This paper presents the design, analysis, and fabrication of a capacitive-based three-axis force sensor as the building block of a wearable sensing system to directly measure all the components of three-dimensional (3D) ground reaction forces (3D GRFs) during walking. The proposed sensor is low-cost and easy to fabricate with high accuracy, which promotes its accessibility and usability for gait analysis in clinical and research settings. The sensor is comprised of only three parallel capacitors that enable three-axial force measurement while significantly reducing the complexity of fabrication and maintenance prevalent in three-axis force sensors. Comprehensive experiments were conducted to rigorously quantify different aspects of the sensor's performance. The static and dynamic errors along the three axes are less than 2.28%, which is well within the acceptable range for the intended application. The force sensor can decouple three-axial forces with a cross-sensitivity of less than 2%. The developed sensor also demonstrates desirable repeatability and hysteresis behaviors with almost no drift over long periods of usage.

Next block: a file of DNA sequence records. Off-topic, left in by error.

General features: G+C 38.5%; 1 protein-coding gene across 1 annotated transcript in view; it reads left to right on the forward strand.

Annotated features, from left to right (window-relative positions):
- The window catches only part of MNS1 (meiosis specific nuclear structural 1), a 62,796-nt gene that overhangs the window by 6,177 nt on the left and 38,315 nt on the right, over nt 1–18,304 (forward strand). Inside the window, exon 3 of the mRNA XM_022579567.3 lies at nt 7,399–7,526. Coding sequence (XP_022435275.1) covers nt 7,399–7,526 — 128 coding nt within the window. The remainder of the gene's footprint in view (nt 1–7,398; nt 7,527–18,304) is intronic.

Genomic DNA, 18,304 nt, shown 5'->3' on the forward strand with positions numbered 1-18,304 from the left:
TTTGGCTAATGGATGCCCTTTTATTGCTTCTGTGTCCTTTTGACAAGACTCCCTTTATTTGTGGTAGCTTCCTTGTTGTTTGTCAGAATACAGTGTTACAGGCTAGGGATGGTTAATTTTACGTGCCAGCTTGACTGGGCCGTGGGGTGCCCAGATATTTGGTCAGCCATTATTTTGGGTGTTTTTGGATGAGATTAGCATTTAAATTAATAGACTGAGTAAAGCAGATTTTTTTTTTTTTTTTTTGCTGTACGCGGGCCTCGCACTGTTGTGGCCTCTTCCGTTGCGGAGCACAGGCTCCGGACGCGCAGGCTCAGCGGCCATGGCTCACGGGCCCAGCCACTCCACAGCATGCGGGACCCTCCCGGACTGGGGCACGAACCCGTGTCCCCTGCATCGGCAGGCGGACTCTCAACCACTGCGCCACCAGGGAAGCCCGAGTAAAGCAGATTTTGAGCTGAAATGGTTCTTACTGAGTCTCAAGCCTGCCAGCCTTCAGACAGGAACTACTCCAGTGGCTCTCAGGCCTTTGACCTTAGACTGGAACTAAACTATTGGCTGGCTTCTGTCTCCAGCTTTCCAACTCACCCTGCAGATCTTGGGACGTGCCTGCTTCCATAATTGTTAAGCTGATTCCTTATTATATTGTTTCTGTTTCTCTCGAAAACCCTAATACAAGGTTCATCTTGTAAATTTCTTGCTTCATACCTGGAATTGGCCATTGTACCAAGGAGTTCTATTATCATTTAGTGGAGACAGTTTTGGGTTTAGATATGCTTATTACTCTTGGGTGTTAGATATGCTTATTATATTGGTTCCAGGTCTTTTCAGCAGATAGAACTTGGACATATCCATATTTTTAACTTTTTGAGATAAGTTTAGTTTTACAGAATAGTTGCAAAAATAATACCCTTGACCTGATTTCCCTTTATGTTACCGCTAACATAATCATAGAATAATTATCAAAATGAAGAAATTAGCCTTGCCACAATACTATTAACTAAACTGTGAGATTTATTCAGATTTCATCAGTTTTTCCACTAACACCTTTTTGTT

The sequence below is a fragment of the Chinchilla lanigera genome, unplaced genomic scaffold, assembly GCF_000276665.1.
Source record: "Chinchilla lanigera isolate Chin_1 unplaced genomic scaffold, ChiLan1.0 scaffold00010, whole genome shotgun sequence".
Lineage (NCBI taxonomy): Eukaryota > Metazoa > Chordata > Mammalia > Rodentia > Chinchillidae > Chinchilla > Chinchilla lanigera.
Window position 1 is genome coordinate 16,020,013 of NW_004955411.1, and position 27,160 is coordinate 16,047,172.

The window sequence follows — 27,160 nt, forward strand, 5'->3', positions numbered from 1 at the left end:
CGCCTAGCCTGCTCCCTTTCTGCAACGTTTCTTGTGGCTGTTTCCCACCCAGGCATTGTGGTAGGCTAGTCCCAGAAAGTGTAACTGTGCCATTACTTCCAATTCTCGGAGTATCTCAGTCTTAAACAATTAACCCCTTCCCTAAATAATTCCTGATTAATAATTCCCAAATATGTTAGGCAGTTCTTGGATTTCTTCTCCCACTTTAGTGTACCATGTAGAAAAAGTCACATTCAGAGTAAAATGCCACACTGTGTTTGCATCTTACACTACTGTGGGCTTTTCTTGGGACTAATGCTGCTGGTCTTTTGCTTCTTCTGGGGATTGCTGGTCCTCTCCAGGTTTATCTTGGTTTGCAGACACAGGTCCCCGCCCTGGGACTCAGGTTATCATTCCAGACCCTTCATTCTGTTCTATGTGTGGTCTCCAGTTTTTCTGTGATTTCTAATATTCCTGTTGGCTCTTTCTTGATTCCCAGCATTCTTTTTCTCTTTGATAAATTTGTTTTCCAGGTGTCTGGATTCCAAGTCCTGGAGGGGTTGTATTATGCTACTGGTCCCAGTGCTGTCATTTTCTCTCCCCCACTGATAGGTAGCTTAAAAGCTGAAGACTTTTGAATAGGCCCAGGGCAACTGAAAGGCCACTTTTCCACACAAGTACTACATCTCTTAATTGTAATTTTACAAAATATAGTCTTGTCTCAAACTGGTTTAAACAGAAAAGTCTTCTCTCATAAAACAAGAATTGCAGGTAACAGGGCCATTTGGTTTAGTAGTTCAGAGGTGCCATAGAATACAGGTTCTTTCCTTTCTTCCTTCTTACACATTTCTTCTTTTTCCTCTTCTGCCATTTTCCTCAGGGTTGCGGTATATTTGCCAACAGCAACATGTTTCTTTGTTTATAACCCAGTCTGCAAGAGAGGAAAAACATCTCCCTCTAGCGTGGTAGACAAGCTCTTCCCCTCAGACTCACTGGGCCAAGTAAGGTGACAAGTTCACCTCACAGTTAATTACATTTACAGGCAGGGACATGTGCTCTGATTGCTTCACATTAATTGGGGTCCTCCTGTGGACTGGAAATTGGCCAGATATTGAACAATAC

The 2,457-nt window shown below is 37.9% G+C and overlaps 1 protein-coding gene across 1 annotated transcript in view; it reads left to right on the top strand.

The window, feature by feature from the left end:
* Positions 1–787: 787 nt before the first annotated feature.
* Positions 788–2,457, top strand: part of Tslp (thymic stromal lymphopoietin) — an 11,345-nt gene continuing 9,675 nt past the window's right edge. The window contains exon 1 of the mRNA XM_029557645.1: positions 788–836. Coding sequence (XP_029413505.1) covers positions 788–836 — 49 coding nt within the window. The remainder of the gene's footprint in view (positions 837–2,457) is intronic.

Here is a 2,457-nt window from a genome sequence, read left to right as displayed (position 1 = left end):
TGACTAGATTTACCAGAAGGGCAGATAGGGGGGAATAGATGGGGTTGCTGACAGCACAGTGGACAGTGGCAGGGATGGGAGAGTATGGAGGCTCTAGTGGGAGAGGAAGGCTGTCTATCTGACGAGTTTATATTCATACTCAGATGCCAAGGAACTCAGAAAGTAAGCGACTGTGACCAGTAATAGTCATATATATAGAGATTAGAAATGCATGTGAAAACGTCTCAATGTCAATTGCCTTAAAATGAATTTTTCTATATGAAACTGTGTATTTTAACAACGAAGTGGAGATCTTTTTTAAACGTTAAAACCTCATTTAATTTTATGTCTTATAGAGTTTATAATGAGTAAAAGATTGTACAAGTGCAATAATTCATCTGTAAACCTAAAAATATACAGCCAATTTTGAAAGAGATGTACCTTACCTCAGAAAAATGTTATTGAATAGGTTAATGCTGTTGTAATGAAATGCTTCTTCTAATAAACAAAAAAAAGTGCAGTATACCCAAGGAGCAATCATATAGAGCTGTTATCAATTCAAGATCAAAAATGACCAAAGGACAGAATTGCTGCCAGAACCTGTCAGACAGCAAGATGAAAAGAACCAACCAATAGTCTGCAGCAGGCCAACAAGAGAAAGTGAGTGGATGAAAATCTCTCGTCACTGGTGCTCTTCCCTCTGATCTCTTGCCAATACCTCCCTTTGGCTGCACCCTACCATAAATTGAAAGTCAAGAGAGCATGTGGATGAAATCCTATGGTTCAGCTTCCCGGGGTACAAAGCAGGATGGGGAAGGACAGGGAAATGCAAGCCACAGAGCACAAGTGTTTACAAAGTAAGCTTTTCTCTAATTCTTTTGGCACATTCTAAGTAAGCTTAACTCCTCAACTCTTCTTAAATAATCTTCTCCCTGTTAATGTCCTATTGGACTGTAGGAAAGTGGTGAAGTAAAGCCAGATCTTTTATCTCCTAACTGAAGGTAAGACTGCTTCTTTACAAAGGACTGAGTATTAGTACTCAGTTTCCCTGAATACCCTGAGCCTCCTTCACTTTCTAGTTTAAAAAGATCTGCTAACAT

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Muscle, bone, and tendon forces; the movement of the center of mass, and the spring properties of the body during terrestrial locomotion can be measured using ground-mounted force platforms. These measurements have been extremely time consuming because of the difficulty in obtaining repeatable constant speed trials (particularly with animals). We have overcome this difficulty by mounting a force platform directly under the belt of a motorized treadmill. With this arrangement, vertical force can be recorded from an unlimited number of successive ground contacts in a much shorter time. With this treadmill-mounted force platform it is possible to accurately make the following measurements over the full range of steady speeds and under various perturbations of normal gait: 1) vertical ground reaction force over the course of the contact phase; 2) peak forces in bone, muscle, and tendon; 3) the vertical displacement of the center of mass; and 4) contact time for the limbs. In our treadmill-force platform design, belt forces and frictional forces cause no measurable cross-talk problem. Natural frequency (160 Hz), nonlinearity (less than 5%), and position independence (less than 2%) are all quite acceptable. Motor-caused vibrations are greater than 150 Hz and thus can be easily filtered.